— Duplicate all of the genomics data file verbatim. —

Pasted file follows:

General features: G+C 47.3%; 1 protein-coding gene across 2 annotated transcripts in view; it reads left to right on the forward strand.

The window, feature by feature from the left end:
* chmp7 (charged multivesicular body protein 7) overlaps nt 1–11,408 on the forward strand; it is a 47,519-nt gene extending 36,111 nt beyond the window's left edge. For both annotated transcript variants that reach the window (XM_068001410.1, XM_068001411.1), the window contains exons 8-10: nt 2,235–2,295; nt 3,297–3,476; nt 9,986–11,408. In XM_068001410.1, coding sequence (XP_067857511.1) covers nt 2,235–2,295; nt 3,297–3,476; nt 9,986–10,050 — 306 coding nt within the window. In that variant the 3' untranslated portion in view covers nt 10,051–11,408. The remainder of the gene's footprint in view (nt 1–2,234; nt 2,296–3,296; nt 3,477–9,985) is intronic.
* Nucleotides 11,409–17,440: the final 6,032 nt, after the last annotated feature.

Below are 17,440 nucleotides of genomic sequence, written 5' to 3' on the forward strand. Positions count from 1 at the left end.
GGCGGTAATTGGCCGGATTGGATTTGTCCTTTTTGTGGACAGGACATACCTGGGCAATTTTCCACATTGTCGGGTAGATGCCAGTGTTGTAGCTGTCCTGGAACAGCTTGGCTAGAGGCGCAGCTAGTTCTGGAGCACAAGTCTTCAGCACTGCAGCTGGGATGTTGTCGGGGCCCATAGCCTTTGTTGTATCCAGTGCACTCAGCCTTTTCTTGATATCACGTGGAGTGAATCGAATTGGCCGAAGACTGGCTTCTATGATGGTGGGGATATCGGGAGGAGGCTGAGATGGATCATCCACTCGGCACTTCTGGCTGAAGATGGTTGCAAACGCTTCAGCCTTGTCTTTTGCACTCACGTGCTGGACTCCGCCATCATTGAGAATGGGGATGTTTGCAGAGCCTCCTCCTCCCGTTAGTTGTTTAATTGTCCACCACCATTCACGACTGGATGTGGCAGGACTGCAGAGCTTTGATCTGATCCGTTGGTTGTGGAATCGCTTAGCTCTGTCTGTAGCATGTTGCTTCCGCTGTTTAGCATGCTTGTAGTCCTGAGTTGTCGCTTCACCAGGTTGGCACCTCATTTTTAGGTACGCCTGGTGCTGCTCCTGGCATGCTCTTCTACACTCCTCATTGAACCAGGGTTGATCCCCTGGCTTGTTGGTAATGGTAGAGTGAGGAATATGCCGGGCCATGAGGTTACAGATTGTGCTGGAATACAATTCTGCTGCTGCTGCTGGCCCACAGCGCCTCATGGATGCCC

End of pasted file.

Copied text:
General features: G+C 47.3%; 1 protein-coding gene across 2 annotated transcripts in view; it reads left to right on the forward strand.

The window, feature by feature from the left end:
* chmp7 (charged multivesicular body protein 7) overlaps nt 1–11,408 on the forward strand; it is a 47,519-nt gene extending 36,111 nt beyond the window's left edge. For both annotated transcript variants that reach the window (XM_068001410.1, XM_068001411.1), the window contains exons 8-10: nt 2,235–2,295; nt 3,297–3,476; nt 9,986–11,408. In XM_068001410.1, coding sequence (XP_067857511.1) covers nt 2,235–2,295; nt 3,297–3,476; nt 9,986–10,050 — 306 coding nt within the window. In that variant the 3' untranslated portion in view covers nt 10,051–11,408. The remainder of the gene's footprint in view (nt 1–2,234; nt 2,296–3,296; nt 3,477–9,985) is intronic.
* Nucleotides 11,409–17,440: the final 6,032 nt, after the last annotated feature.

Below are 17,440 nucleotides of genomic sequence, written 5' to 3' on the forward strand. Positions count from 1 at the left end.
GGCGGTAATTGGCCGGATTGGATTTGTCCTTTTTGTGGACAGGACATACCTGGGCAATTTTCCACATTGTCGGGTAGATGCCAGTGTTGTAGCTGTCCTGGAACAGCTTGGCTAGAGGCGCAGCTAGTTCTGGAGCACAAGTCTTCAGCACTGCAGCTGGGATGTTGTCGGGGCCCATAGCCTTTGTTGTATCCAGTGCACTCAGCCTTTTCTTGATATCACGTGGAGTGAATCGAATTGGCCGAAGACTGGCTTCTATGATGGTGGGGATATCGGGAGGAGGCTGAGATGGATCATCCACTCGGCACTTCTGGCTGAAGATGGTTGCAAACGCTTCAGCCTTGTCTTTTGCACTCACGTGCTGGACTCCGCCATCATTGAGAATGGGGATGTTTGCAGAGCCTCCTCCTCCCGTTAGTTGTTTAATTGTCCACCACCATTCACGACTGGATGTGGCAGGACTGCAGAGCTTTGATCTGATCCGTTGGTTGTGGAATCGCTTAGCTCTGTCTGTAGCATGTTGCTTCCGCTGTTTAGCATGCTTGTAGTCCTGAGTTGTCGCTTCACCAGGTTGGCACCTCATTTTTAGGTACGCCTGGTGCTGCTCCTGGCATGCTCTTCTACACTCCTCATTGAACCAGGGTTGATCCCCTGGCTTGTTGGTAATGGTAGAGTGAGGAATATGCCGGGCCATGAGGTTACAGATTGTGCTGGAATACAATTCTGCTGCTGCTGCTGGCCCACAGCGCCTCATGGATGCCC